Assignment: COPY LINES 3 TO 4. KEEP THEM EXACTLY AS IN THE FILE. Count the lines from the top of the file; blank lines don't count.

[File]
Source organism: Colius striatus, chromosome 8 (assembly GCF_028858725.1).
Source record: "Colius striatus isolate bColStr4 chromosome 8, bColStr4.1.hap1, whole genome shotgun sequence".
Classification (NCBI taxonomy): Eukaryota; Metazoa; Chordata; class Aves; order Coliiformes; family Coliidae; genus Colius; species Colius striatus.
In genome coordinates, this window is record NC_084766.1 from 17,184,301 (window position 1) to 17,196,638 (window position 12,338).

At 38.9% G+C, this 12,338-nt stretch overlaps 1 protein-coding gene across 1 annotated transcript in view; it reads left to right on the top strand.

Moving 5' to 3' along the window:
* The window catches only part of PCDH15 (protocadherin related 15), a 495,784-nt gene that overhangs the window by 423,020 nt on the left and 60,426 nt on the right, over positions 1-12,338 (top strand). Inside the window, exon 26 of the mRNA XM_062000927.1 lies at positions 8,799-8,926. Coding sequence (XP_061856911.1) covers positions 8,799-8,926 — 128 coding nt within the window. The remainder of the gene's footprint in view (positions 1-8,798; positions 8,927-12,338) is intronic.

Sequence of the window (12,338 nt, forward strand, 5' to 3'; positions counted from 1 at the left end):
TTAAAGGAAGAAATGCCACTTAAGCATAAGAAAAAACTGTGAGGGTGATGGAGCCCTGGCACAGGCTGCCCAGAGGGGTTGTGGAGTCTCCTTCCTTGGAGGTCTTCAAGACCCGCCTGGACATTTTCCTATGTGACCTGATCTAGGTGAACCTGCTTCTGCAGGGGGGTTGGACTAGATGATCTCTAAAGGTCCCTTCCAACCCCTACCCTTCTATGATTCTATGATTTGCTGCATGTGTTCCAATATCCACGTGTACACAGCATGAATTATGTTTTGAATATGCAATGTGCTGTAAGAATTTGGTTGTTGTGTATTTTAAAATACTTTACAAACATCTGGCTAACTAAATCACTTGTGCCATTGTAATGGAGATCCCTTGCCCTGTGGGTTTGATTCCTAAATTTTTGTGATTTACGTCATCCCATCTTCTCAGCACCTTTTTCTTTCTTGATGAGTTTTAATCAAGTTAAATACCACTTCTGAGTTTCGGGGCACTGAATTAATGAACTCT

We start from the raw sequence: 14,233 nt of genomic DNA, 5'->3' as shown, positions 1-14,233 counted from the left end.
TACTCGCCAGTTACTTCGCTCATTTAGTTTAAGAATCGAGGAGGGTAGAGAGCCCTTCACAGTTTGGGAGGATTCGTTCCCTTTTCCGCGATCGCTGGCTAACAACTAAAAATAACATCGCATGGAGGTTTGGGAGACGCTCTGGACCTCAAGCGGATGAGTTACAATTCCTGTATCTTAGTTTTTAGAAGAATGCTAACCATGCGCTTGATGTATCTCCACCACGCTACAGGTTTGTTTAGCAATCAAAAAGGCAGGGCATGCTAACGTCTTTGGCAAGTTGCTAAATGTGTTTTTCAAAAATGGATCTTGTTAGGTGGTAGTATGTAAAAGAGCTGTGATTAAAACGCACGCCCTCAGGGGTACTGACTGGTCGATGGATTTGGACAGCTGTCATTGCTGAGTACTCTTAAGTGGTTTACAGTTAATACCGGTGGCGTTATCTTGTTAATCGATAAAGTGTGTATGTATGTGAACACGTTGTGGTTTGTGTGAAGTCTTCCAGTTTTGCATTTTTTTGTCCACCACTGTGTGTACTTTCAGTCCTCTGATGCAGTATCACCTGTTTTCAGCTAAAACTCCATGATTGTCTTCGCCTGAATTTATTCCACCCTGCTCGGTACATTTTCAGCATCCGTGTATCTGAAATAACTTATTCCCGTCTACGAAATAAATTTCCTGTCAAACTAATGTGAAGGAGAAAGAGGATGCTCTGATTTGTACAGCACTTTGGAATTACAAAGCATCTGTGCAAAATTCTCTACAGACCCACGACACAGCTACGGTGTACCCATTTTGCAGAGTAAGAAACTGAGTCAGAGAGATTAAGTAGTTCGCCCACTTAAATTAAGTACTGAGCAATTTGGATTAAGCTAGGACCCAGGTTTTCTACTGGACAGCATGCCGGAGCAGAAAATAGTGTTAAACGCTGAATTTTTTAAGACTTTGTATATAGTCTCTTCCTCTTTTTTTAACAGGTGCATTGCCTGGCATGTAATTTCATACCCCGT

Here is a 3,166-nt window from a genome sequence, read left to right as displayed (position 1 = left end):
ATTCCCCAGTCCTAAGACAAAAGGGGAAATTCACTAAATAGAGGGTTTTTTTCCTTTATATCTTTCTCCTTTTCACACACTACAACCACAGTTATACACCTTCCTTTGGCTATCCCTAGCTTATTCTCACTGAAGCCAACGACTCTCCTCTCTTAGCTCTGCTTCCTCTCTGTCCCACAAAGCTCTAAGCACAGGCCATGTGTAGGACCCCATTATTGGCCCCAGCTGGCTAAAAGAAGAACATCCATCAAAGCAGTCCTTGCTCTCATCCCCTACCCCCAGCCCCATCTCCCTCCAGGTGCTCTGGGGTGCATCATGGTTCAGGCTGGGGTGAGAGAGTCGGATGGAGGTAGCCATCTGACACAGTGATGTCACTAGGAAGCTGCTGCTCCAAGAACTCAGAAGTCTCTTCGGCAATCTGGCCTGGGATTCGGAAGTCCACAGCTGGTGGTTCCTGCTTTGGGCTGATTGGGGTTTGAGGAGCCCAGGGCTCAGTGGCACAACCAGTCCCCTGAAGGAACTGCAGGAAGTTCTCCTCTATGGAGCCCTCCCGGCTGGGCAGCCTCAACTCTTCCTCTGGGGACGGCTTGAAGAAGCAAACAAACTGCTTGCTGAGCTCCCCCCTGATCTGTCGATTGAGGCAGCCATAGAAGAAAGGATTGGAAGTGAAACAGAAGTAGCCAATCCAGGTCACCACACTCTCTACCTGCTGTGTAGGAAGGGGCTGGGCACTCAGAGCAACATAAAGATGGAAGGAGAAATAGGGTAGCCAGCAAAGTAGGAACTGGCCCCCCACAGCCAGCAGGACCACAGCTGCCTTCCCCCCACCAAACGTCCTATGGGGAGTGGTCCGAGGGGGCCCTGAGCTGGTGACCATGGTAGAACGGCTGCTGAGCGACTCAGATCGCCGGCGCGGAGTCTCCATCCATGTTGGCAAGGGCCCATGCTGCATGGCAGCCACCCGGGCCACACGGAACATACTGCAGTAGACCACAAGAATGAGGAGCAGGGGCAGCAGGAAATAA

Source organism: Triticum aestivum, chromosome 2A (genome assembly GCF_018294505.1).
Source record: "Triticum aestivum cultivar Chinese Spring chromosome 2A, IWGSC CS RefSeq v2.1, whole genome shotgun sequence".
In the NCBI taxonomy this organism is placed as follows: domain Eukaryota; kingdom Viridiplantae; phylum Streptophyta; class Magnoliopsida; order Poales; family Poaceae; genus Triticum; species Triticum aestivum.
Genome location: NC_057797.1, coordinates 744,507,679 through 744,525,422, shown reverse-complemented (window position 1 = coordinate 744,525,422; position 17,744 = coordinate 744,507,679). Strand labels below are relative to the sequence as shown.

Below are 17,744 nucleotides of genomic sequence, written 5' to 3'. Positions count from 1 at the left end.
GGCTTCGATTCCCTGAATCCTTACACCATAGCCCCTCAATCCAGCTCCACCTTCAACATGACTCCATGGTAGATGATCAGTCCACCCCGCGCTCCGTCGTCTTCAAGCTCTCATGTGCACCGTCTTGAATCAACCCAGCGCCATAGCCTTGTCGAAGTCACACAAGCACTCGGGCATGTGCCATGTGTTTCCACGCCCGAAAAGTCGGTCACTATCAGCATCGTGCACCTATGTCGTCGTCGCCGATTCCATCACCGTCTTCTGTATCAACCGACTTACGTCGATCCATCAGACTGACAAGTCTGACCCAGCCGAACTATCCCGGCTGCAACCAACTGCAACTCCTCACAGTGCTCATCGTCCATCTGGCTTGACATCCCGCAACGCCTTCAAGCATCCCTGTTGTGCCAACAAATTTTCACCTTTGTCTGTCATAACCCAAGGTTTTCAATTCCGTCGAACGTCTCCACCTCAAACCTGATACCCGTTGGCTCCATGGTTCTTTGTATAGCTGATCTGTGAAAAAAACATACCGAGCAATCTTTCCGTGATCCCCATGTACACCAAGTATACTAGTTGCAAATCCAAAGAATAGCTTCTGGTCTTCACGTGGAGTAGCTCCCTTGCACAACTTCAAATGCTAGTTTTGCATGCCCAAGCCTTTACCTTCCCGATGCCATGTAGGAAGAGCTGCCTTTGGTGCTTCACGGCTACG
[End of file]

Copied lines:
Classification (NCBI taxonomy): Eukaryota; Metazoa; Chordata; class Aves; order Coliiformes; family Coliidae; genus Colius; species Colius striatus.
In genome coordinates, this window is record NC_084766.1 from 17,184,301 (window position 1) to 17,196,638 (window position 12,338).